Baykeeper Update

Opposing Oil Export Facilities on the Bay’s Shore

Baykeeper is working to halt plans by the oil industry for a major expansion of oil refineries on San Francisco Bay in order to process millions of barrels of oil for export to other states and countries. A significant increase in oil storage and processing along the Bay’s shores could drastically raise the risk of oil spills into the Bay and its watershed. Moreover, the expanded refineries and storage facilities could be flooded by rising Bay levels due to global climate change, causing even more pollution in the Bay.

As a step in preventing the Bay from becoming a center for oil export, Baykeeper recently told Pittsburg city officials that we strongly oppose an oil terminal and storage facility proposed for a 178-acre site on the shore of Suisun Bay, a San Francisco Bay inlet. The WesPac Pittsburg Energy Infrastructure Project would reactivate and expand a now-closed marine shipping terminal to receive crude oil and partially refined crude oil from trains, ships, and pipelines. Oil would be stored in existing or new storage tanks, and then transferred to nearby refineries.

Before the WesPac oil facility can be approved, Pittsburg is required by California law to produce an environmental impact report informing the public of any adverse impacts the project may have. The report must also describe actions that the developers must take to mitigate adverse impacts. However, as Baykeeper pointed out to Pittsburg officials, the draft environmental impact report on the WesPac facility fails to assess the project’s potential to pollute the Bay, fails to discuss the risk of oil spills along oil transportation routes, and doesn’t propose any realistic measures to mitigate the likely pollution.

One pollution risk is the possibility of oil being spilled from pipelines and trains onto ecologically sensitive inland areas. Another serious problem is that as sea levels rise, this shore-side facility could be hit with serious flooding that could lead to significant pollution of Suisun Bay and the larger San Francisco Bay.

In addition, a nearby Valero refinery in Benicia would need to expand its rail yard to accept the increased amount of oil being shipped out of the proposed WesPac facility. This expansion could cause pollution of nearby waters, including northern San Francisco Bay.

Because the oil facility environmental impact report doesn’t address these risks of pollution, it also fails to propose any methods of mitigating the pollution risk, such as preparing response and cleanup plans for oil spilled from pipelines or trains.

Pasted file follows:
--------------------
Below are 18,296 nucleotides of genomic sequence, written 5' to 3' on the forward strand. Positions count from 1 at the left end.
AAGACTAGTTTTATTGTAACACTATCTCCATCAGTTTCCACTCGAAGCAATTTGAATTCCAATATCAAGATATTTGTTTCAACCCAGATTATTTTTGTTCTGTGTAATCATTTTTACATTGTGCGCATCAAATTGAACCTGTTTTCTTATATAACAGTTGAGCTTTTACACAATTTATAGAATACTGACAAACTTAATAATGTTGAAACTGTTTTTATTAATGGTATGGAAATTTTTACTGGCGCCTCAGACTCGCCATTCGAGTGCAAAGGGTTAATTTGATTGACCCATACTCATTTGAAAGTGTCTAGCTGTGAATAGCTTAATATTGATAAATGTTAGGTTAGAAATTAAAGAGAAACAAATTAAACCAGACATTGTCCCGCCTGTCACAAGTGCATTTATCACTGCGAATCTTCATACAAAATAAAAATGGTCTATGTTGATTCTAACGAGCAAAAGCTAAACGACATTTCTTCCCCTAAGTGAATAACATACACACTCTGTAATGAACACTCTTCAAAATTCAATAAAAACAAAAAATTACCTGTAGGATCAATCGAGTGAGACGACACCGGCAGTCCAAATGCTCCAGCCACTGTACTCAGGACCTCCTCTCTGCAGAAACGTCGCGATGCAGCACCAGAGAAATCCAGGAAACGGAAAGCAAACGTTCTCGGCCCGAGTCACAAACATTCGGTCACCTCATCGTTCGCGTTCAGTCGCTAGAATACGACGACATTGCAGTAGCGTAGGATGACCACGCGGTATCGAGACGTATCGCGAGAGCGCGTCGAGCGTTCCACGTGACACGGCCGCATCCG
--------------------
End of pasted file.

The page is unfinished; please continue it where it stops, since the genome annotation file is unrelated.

The environmental impact report contains another important defect. It improperly argues that the WesPac oil facility should be exempt from key state and regional regulations, so the project would not be required to install any controls to keep toxic runoff from entering Suisun Bay and San Francisco Bay.

Baykeeper urged Pittsburg officials to address all these pollution issues before approving an expansion and reactivation of the WesPac oil facility. We have been advocating to prevent this project from contaminating San Francisco Bay for over a year, and made previous recommendations in 2012 for better pollution control at this facility. We will continue opposing the WesPac Pittsburg Energy Infrastructure Project, and at the same time advocate for the strongest possible pollution controls to keep it from becoming a new source of contamination in Suisun Bay and San Francisco Bay.

The oil slated to be processed at the WesPac facility and Bay Area refineries would be shipped by train and pipeline from the Canadian tar sands. This is the same dirty crude slated for the Keystone XL pipeline, a project drawing widespread opposition from environmentalists that would carry oil from western Canada to refineries in Texas. Even dirtier crude oil would be shipped to the WesPac facility from southern California. Oil would also come from a huge deposit in North Dakota, which, like the California oil, would be extracted by fracking, an extraction technology that involves injecting millions of gallons of water, sand, and toxic chemicals underground at high pressure. In addition to raising the danger of oil spills along pipelines and railroads, fracking can also cause groundwater pollution and may trigger earthquakes.

Pressure from Waterkeepers in the state of Washington has stopped coal export facilities from being opened there. Baykeeper will keep working to stop oil export facilities from being opened here in the Bay Area.